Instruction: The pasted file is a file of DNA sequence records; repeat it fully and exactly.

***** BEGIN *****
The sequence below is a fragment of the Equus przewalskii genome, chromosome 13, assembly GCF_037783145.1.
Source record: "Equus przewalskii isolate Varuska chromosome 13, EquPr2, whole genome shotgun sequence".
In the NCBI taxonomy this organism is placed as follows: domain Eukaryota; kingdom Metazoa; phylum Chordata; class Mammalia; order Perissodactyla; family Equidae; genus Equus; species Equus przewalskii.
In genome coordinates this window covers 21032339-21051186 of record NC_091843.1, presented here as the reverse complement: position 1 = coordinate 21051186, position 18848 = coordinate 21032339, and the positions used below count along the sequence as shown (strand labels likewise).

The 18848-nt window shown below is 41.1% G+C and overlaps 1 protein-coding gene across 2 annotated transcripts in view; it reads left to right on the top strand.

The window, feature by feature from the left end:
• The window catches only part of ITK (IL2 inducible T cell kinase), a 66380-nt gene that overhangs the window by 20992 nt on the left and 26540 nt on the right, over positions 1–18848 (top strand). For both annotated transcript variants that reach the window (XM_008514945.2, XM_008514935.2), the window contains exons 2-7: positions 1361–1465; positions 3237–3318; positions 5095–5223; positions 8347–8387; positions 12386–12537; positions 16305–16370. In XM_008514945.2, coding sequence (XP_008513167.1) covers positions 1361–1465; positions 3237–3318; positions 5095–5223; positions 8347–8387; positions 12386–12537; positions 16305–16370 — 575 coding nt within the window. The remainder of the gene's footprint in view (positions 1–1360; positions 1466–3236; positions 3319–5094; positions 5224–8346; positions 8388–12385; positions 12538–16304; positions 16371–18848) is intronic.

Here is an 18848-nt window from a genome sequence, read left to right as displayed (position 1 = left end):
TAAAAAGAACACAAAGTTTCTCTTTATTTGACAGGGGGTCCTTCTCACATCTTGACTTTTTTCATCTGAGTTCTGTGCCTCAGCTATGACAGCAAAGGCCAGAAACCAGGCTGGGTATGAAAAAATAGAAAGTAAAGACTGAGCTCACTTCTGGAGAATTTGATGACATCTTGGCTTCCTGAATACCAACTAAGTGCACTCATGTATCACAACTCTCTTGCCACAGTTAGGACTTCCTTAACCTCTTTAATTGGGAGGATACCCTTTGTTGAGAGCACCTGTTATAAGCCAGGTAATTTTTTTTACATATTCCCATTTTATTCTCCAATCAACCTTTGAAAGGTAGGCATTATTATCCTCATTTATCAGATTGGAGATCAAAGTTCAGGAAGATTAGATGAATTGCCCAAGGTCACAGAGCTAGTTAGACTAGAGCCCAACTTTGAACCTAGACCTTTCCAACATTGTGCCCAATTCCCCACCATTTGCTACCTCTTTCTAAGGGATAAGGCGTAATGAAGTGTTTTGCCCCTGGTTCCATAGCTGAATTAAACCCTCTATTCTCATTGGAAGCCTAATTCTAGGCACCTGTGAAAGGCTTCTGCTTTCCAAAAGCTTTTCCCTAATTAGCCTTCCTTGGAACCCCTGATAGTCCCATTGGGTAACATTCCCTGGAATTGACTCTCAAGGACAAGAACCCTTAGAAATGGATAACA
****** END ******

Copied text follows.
The sequence below is a fragment of the Equus przewalskii genome, chromosome 13, assembly GCF_037783145.1.
Source record: "Equus przewalskii isolate Varuska chromosome 13, EquPr2, whole genome shotgun sequence".
In the NCBI taxonomy this organism is placed as follows: domain Eukaryota; kingdom Metazoa; phylum Chordata; class Mammalia; order Perissodactyla; family Equidae; genus Equus; species Equus przewalskii.
In genome coordinates this window covers 21032339-21051186 of record NC_091843.1, presented here as the reverse complement: position 1 = coordinate 21051186, position 18848 = coordinate 21032339, and the positions used below count along the sequence as shown (strand labels likewise).

The 18848-nt window shown below is 41.1% G+C and overlaps 1 protein-coding gene across 2 annotated transcripts in view; it reads left to right on the top strand.

The window, feature by feature from the left end:
• The window catches only part of ITK (IL2 inducible T cell kinase), a 66380-nt gene that overhangs the window by 20992 nt on the left and 26540 nt on the right, over positions 1–18848 (top strand). For both annotated transcript variants that reach the window (XM_008514945.2, XM_008514935.2), the window contains exons 2-7: positions 1361–1465; positions 3237–3318; positions 5095–5223; positions 8347–8387; positions 12386–12537; positions 16305–16370. In XM_008514945.2, coding sequence (XP_008513167.1) covers positions 1361–1465; positions 3237–3318; positions 5095–5223; positions 8347–8387; positions 12386–12537; positions 16305–16370 — 575 coding nt within the window. The remainder of the gene's footprint in view (positions 1–1360; positions 1466–3236; positions 3319–5094; positions 5224–8346; positions 8388–12385; positions 12538–16304; positions 16371–18848) is intronic.

Here is an 18848-nt window from a genome sequence, read left to right as displayed (position 1 = left end):
TAAAAAGAACACAAAGTTTCTCTTTATTTGACAGGGGGTCCTTCTCACATCTTGACTTTTTTCATCTGAGTTCTGTGCCTCAGCTATGACAGCAAAGGCCAGAAACCAGGCTGGGTATGAAAAAATAGAAAGTAAAGACTGAGCTCACTTCTGGAGAATTTGATGACATCTTGGCTTCCTGAATACCAACTAAGTGCACTCATGTATCACAACTCTCTTGCCACAGTTAGGACTTCCTTAACCTCTTTAATTGGGAGGATACCCTTTGTTGAGAGCACCTGTTATAAGCCAGGTAATTTTTTTTACATATTCCCATTTTATTCTCCAATCAACCTTTGAAAGGTAGGCATTATTATCCTCATTTATCAGATTGGAGATCAAAGTTCAGGAAGATTAGATGAATTGCCCAAGGTCACAGAGCTAGTTAGACTAGAGCCCAACTTTGAACCTAGACCTTTCCAACATTGTGCCCAATTCCCCACCATTTGCTACCTCTTTCTAAGGGATAAGGCGTAATGAAGTGTTTTGCCCCTGGTTCCATAGCTGAATTAAACCCTCTATTCTCATTGGAAGCCTAATTCTAGGCACCTGTGAAAGGCTTCTGCTTTCCAAAAGCTTTTCCCTAATTAGCCTTCCTTGGAACCCCTGATAGTCCCATTGGGTAACATTCCCTGGAATTGACTCTCAAGGACAAGAACCCTTAGAAATGGATAACA